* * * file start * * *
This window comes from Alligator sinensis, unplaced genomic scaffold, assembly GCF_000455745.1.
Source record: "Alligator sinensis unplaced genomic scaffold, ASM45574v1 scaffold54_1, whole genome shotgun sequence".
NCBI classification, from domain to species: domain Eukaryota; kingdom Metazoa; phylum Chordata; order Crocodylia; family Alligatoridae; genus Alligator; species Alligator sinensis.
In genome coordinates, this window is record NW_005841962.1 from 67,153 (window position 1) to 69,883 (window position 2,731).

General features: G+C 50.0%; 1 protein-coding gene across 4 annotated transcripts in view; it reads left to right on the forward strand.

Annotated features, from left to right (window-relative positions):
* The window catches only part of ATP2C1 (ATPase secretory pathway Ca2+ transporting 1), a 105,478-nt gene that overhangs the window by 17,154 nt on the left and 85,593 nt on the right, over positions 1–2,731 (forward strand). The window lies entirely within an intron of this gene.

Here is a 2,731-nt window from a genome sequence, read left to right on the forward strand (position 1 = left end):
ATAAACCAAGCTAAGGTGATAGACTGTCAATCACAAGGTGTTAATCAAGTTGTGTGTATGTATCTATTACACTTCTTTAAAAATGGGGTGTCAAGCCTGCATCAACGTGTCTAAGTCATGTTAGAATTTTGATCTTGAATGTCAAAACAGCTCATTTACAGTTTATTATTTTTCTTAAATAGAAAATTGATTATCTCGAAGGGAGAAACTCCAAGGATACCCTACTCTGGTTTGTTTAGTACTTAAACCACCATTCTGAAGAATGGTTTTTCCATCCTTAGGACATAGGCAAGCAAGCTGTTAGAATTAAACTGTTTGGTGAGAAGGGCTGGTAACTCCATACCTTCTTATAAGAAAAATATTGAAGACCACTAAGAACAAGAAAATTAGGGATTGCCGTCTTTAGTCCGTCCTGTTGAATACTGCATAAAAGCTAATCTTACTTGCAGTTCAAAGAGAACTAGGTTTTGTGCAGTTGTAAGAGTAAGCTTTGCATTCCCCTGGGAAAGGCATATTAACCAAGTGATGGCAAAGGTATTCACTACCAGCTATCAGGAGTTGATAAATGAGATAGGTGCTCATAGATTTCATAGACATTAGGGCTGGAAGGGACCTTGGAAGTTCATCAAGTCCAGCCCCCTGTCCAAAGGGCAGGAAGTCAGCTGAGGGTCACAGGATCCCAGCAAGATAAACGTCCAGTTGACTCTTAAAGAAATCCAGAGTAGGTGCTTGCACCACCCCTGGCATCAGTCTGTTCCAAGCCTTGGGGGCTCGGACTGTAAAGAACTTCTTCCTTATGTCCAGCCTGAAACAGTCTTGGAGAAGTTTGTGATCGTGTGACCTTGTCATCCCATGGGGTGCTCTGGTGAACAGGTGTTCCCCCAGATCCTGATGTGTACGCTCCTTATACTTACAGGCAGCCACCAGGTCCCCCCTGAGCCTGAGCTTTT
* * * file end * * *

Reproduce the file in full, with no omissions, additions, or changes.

This window comes from Alligator sinensis, unplaced genomic scaffold, assembly GCF_000455745.1.
Source record: "Alligator sinensis unplaced genomic scaffold, ASM45574v1 scaffold54_1, whole genome shotgun sequence".
NCBI classification, from domain to species: domain Eukaryota; kingdom Metazoa; phylum Chordata; order Crocodylia; family Alligatoridae; genus Alligator; species Alligator sinensis.
In genome coordinates, this window is record NW_005841962.1 from 67,153 (window position 1) to 69,883 (window position 2,731).

General features: G+C 50.0%; 1 protein-coding gene across 4 annotated transcripts in view; it reads left to right on the forward strand.

Annotated features, from left to right (window-relative positions):
* The window catches only part of ATP2C1 (ATPase secretory pathway Ca2+ transporting 1), a 105,478-nt gene that overhangs the window by 17,154 nt on the left and 85,593 nt on the right, over positions 1–2,731 (forward strand). The window lies entirely within an intron of this gene.

Here is a 2,731-nt window from a genome sequence, read left to right on the forward strand (position 1 = left end):
ATAAACCAAGCTAAGGTGATAGACTGTCAATCACAAGGTGTTAATCAAGTTGTGTGTATGTATCTATTACACTTCTTTAAAAATGGGGTGTCAAGCCTGCATCAACGTGTCTAAGTCATGTTAGAATTTTGATCTTGAATGTCAAAACAGCTCATTTACAGTTTATTATTTTTCTTAAATAGAAAATTGATTATCTCGAAGGGAGAAACTCCAAGGATACCCTACTCTGGTTTGTTTAGTACTTAAACCACCATTCTGAAGAATGGTTTTTCCATCCTTAGGACATAGGCAAGCAAGCTGTTAGAATTAAACTGTTTGGTGAGAAGGGCTGGTAACTCCATACCTTCTTATAAGAAAAATATTGAAGACCACTAAGAACAAGAAAATTAGGGATTGCCGTCTTTAGTCCGTCCTGTTGAATACTGCATAAAAGCTAATCTTACTTGCAGTTCAAAGAGAACTAGGTTTTGTGCAGTTGTAAGAGTAAGCTTTGCATTCCCCTGGGAAAGGCATATTAACCAAGTGATGGCAAAGGTATTCACTACCAGCTATCAGGAGTTGATAAATGAGATAGGTGCTCATAGATTTCATAGACATTAGGGCTGGAAGGGACCTTGGAAGTTCATCAAGTCCAGCCCCCTGTCCAAAGGGCAGGAAGTCAGCTGAGGGTCACAGGATCCCAGCAAGATAAACGTCCAGTTGACTCTTAAAGAAATCCAGAGTAGGTGCTTGCACCACCCCTGGCATCAGTCTGTTCCAAGCCTTGGGGGCTCGGACTGTAAAGAACTTCTTCCTTATGTCCAGCCTGAAACAGTCTTGGAGAAGTTTGTGATCGTGTGACCTTGTCATCCCATGGGGTGCTCTGGTGAACAGGTGTTCCCCCAGATCCTGATGTGTACGCTCCTTATACTTACAGGCAGCCACCAGGTCCCCCCTGAGCCTGAGCTTTT